In class last week I brought up the effects of torture and whether or not it would affect reconstructive memory. Although it was mentioned that torture was a form of ‘coercion’ and would therefore affect reconstructive memory, I decided to research it more in depth on my own.
Despite torture’s notorious political polarity I did not want my research or my post to be. I just wanted to see what this type of severe ‘stress’ does scientifically to the brain when it’s trying to recall facts. This topic has been in my mind for quite a while. My mother read the book How to Break a Terrorist: The U.S. Interrogators Who Used Brains, Not Brutality, to Take Down the Deadliest Man in Iraq a few years ago and always told me to read it. Although I have yet to do that I feel the research I completed was very similar in conclusion.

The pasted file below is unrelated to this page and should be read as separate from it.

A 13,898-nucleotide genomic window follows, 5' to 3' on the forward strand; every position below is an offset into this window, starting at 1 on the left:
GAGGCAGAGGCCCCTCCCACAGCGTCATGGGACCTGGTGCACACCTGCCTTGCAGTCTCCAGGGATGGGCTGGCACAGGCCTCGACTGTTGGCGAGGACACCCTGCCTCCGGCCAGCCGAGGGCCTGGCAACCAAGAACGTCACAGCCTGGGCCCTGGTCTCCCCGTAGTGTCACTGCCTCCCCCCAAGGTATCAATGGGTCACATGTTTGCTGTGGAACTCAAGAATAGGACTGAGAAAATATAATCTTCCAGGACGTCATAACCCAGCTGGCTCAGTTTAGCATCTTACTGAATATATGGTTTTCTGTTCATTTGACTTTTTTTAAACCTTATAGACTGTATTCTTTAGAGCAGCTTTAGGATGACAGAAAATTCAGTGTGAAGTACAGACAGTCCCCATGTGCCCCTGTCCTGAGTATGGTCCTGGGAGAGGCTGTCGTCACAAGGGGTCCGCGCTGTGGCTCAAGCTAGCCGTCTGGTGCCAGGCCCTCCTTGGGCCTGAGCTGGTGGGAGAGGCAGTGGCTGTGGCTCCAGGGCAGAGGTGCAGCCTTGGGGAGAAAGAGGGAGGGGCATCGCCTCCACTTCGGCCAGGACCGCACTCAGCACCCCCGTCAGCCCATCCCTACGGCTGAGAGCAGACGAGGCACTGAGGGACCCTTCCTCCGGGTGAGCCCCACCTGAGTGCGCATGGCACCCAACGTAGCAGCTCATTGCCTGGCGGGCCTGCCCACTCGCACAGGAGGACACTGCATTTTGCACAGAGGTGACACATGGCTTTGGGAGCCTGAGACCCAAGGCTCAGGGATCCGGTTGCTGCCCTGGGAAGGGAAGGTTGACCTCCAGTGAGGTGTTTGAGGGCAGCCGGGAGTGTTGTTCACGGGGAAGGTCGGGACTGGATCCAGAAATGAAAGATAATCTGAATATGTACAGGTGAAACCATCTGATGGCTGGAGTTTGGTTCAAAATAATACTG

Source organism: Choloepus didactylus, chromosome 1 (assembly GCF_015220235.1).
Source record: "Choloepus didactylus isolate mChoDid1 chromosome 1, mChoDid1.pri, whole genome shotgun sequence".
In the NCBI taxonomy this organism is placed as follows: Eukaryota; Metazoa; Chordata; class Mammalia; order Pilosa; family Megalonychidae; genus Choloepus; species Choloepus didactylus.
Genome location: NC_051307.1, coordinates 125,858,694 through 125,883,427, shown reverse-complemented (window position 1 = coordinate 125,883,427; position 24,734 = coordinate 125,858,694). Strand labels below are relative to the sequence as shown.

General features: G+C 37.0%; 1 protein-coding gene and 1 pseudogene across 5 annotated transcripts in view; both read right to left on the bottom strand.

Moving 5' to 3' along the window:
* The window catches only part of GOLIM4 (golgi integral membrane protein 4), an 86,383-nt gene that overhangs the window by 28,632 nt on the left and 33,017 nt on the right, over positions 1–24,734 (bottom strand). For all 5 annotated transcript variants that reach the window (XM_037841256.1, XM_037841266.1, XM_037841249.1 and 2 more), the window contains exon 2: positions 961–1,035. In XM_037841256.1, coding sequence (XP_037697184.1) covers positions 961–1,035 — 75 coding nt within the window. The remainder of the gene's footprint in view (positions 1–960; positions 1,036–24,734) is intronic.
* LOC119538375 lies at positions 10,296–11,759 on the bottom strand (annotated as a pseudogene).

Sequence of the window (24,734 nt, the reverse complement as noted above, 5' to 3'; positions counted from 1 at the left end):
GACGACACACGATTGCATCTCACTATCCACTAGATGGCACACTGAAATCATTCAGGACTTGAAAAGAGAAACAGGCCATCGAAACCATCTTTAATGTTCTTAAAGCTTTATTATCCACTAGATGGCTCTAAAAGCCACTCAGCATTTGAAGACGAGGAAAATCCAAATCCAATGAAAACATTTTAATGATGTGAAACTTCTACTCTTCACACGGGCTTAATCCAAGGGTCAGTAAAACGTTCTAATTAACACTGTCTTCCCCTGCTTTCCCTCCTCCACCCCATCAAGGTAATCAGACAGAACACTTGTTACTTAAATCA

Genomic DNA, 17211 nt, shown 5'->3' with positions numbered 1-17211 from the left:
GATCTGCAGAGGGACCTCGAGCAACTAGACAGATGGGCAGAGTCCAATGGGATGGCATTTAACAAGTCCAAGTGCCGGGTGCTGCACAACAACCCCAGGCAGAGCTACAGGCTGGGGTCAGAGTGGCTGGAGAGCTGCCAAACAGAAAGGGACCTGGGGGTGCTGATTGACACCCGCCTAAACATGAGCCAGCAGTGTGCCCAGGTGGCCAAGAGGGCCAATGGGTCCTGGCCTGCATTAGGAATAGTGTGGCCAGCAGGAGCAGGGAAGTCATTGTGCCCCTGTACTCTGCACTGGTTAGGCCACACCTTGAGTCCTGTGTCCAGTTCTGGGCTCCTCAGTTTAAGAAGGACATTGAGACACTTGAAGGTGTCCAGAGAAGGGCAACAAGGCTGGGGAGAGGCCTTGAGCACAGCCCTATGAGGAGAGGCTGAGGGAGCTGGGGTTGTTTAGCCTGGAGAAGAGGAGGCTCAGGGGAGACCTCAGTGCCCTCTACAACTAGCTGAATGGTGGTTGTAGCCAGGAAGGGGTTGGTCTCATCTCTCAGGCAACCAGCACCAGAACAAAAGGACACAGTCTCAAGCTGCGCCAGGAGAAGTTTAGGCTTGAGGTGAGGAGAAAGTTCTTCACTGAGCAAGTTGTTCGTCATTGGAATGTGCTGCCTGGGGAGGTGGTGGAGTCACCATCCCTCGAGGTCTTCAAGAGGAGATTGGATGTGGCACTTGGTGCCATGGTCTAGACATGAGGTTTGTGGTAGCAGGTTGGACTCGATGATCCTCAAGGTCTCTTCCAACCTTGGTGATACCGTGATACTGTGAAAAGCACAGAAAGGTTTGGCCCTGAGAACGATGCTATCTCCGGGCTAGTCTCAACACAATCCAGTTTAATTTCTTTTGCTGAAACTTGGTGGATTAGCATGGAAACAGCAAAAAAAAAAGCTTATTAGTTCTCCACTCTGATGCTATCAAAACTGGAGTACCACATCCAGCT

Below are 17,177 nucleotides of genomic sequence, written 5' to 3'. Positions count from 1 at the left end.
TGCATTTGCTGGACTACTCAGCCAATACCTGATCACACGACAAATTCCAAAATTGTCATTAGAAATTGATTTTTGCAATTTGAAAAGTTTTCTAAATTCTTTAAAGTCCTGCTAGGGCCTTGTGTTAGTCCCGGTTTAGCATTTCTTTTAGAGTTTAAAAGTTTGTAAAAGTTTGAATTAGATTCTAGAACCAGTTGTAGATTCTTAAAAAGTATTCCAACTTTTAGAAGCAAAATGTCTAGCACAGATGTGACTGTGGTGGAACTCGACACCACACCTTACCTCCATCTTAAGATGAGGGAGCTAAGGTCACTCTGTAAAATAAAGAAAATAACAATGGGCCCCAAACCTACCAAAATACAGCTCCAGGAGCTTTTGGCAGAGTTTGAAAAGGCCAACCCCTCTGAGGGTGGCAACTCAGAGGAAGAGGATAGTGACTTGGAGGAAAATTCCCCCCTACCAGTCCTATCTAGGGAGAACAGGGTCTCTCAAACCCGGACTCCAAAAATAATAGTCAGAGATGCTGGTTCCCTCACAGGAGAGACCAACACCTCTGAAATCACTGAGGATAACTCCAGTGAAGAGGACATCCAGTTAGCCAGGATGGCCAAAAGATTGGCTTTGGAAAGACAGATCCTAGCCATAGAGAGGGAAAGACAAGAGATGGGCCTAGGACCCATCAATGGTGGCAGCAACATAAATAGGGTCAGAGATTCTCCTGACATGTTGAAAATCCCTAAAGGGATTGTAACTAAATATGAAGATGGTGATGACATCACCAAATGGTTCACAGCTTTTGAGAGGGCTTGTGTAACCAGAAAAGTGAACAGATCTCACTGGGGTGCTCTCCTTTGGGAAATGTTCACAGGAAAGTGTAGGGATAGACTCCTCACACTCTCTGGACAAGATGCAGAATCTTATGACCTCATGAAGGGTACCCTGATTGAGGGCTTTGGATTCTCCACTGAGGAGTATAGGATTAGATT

In the study, they looked at brain scans of people who had be severely tortured and it was noted that their frontal and temporal lobes showed abnormal activity suggesting that their ability to access verbal memory for the recall of a traumatic event was compromised; implying that the knowledge gained from a suspect may be incorrect when tortured.
I have attached both the article that caught my attention from Science Insider as well as Dublin’s Trinity College professor Shane O’Mara’s research. I would suggest reading the Science Insider report first as it will help clarify many of the more abstract points in the research paper.